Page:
Impact of COVID-19 on the number of days working from home and commuting travel: A cross-cultural comparison between Australia, South America and South Africa
David A. Hensher,
Matthew J. Beck,
Jose Agustin Vallejo-Borda and
Journal of Transport Geography, 2021, vol. 96, issue C
The COVID-19 pandemic has changed the way we go about our daily lives in ways that are unlikely to return to the pre-COVID-19 levels. A key feature of the COVID-19 era is likely to be a rethink of the way we work and the implications on commuting activity. Working from home (WFH) has been the ‘new normal’ during the period of lockdown, except for essential services that require commuting. In recognition of the new normal as represented by an increasing amount of WFH, this paper develops a model to identify the incidence of WFH and what impact this could have on the number of weekly commuting trips. Using data collected in eight countries (Argentina, Australia, Brazil, Chile, Colombia, Ecuador, Peru and South Africa), we developed a Poisson regression model for the number of days individuals worked from home during the pandemic. Simulated scenarios quantify the impact of the different variables on the probability of WFH by country. The findings provide a reference point as we continue to undertake similar analysis at different points through time during the pandemic and after when restrictions are effectively removed.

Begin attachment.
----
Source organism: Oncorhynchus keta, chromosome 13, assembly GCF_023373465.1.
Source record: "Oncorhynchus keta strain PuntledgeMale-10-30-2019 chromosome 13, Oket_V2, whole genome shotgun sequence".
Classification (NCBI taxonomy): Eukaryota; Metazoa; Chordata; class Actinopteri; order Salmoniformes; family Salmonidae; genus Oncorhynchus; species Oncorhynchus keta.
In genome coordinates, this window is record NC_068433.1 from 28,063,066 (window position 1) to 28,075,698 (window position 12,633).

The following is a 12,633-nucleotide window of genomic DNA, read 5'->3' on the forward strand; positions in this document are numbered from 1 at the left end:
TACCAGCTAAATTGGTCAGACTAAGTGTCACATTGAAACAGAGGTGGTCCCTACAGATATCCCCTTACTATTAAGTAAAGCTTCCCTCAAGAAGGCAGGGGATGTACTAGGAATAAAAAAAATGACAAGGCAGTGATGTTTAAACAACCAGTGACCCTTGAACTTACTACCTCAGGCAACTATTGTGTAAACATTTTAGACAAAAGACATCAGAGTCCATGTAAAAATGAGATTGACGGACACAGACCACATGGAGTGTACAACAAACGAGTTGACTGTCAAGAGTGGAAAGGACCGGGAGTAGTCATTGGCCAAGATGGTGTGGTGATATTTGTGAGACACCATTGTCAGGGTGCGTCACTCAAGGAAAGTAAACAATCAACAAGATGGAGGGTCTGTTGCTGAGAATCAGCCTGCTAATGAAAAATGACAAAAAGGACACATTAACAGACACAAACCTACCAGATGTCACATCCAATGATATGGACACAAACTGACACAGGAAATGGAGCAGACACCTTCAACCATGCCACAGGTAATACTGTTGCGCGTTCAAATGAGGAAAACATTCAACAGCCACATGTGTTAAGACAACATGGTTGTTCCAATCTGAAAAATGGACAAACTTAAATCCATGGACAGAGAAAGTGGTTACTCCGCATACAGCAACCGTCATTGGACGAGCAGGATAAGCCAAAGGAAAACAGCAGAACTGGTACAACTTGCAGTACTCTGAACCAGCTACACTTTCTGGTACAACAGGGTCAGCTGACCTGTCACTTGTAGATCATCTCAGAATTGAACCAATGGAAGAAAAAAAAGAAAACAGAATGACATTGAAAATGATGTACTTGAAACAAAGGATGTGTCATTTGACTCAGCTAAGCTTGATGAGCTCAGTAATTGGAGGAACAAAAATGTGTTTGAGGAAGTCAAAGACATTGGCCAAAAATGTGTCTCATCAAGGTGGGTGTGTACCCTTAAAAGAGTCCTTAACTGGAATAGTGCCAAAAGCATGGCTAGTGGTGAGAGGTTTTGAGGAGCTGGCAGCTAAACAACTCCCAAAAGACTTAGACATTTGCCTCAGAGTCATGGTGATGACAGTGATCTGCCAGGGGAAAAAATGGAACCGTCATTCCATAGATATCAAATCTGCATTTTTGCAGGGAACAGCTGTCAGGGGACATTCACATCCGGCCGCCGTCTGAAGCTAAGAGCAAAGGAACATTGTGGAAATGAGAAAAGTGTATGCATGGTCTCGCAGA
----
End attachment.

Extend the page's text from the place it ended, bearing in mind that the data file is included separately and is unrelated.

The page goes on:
Keywords: Working from home; COVID-19; Poisson regression; Cross-cultural comparisons; Australia; South America; South Africa (search for similar items in EconPapers)
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Persistent link: https://EconPapers.repec.org/RePEc:eee:jotrge:v:96:y:2021:i:c:s0966692321002416
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